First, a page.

James Leeder discusses what happens when the government raises course costs and student debt.

It is clear to anyone who has seen the QS university rankings over the last few years that Australian higher education has a funding problem. This problem has not only meant that we have seen higher education cuts repeatedly over the last few years, but also that a clear principle over how education should be funded has now cemented itself; that the cost of education should be borne by the individual.

At the moment we know that the federal government is considering moves to reduce direct funding of courses, as well as funding of universities as a whole. The removing of subsidies for courses (which means higher course costs for students), which has recently been proposed by the Group of 8 universities themselves (this includes Sydney) for law, economics and business degrees, has also been lauded as an optimal solution. Ultimately, changes that raise course costs only have negative impacts to students and to society, and this has been seen clearly when similar proposals have been implemented in other countries.

A research briefing on the effect of the 2010 higher education reforms in England was published by the British parliament in February this year. It details in clear statistics the impact that removing subsidies and uncapping fees had on students. It found that within two years of implementation, large reductions to student numbers occurred with a 12% reduction in domestic and international undergraduates and a 9% reduction in postgraduates by 2012. These drops where serious enough to warrant a response from the Governments’ Higher Education Funding Council for England (HEFCE) which described them as “significant”. Considering what the reforms did, it is not hard to see why. Students are not interested in graduating with crippling debt and for many potential students, particularly those who are less fortunate, raising fees shifts the balance in their consideration of whether or not to go to university. Making university more costly and placing the burden of fees directly onto students drastically affects the accessibility of tertiary education. For a country that prides itself on high social mobility and a deeply egalitarian culture, moves to reduce the accessibility of university should be stopped at all costs.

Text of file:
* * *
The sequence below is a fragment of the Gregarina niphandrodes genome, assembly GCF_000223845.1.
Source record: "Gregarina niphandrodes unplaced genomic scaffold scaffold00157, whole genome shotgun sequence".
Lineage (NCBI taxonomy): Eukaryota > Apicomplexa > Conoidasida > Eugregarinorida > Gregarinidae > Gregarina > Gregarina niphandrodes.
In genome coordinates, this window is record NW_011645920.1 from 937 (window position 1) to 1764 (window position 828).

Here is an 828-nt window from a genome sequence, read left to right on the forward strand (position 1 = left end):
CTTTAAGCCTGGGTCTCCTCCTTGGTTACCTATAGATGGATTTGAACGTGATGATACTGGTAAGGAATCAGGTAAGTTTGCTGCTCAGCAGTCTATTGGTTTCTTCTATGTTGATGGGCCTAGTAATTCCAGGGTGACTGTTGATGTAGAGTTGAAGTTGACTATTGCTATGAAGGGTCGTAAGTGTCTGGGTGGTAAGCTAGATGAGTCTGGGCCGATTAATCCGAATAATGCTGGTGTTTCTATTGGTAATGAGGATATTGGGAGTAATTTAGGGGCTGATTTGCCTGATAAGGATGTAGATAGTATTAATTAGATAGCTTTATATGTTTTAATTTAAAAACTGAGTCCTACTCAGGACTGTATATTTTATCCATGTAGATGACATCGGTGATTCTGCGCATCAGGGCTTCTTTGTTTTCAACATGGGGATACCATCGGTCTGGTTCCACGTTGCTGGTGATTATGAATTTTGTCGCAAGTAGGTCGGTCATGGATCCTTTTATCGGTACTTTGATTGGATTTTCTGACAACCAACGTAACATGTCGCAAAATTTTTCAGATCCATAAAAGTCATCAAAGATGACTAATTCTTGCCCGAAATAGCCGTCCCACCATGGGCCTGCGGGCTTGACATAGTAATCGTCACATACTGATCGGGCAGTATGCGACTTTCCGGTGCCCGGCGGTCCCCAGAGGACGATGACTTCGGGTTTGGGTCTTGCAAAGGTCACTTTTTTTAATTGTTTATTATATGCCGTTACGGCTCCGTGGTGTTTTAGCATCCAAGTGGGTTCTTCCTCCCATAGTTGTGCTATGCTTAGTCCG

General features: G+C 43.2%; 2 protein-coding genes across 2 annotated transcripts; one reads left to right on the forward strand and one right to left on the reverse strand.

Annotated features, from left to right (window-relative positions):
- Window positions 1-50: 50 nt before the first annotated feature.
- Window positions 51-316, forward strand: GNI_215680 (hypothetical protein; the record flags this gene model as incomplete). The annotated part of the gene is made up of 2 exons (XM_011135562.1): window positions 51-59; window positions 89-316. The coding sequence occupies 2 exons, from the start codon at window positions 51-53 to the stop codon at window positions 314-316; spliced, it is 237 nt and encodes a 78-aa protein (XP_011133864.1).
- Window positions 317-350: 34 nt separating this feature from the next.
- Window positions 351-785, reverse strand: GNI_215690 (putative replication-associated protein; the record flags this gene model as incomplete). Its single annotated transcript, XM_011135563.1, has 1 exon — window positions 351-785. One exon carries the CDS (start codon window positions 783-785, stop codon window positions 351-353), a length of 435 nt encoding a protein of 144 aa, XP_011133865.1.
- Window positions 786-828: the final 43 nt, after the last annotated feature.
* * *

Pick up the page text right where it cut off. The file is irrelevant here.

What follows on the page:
Unfortunately, it is clear that the government does not care what the impacts of its changes are. They have already reformed the start-up scholarship, a scholarship for students who receive centrelink, to change it into a HECS-style loan, meaning poorer students will now be graduating with more debt than their wealthier counterparts. If you care about what these changes may do, I encourage you to get involved with the SRC and
I hope to see you at the National Day of Action against the proposed cuts on March 26.

0 replies

Leave a Reply

Want to join the discussion?
Feel free to contribute!

Leave a Reply